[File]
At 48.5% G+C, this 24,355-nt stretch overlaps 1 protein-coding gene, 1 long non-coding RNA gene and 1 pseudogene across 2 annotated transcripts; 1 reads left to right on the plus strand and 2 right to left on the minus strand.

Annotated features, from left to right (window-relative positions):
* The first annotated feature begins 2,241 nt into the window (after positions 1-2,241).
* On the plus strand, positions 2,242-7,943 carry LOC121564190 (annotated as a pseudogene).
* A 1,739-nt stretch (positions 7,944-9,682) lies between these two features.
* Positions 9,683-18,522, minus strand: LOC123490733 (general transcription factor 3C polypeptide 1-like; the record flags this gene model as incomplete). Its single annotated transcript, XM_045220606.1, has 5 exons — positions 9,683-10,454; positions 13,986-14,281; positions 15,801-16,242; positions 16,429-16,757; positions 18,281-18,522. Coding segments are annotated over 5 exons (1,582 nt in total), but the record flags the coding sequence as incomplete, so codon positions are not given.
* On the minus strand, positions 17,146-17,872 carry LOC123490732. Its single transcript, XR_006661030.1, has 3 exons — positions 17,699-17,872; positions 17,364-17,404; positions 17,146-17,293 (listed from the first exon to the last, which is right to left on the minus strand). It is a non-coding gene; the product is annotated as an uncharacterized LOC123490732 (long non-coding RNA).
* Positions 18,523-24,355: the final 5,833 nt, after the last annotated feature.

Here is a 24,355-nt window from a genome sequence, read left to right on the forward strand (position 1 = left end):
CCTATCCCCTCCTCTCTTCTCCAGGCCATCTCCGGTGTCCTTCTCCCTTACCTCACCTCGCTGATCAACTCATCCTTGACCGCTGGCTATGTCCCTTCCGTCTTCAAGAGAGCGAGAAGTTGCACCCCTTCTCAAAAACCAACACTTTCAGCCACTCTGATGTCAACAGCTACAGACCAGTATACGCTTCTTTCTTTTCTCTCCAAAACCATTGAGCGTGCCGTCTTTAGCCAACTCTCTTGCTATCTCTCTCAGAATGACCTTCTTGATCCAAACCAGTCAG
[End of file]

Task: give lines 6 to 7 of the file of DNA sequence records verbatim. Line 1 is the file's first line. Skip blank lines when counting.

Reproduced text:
* Positions 9,683-18,522, minus strand: LOC123490733 (general transcription factor 3C polypeptide 1-like; the record flags this gene model as incomplete). Its single annotated transcript, XM_045220606.1, has 5 exons — positions 9,683-10,454; positions 13,986-14,281; positions 15,801-16,242; positions 16,429-16,757; positions 18,281-18,522. Coding segments are annotated over 5 exons (1,582 nt in total), but the record flags the coding sequence as incomplete, so codon positions are not given.
* On the minus strand, positions 17,146-17,872 carry LOC123490732. Its single transcript, XR_006661030.1, has 3 exons — positions 17,699-17,872; positions 17,364-17,404; positions 17,146-17,293 (listed from the first exon to the last, which is right to left on the minus strand). It is a non-coding gene; the product is annotated as an uncharacterized LOC123490732 (long non-coding RNA).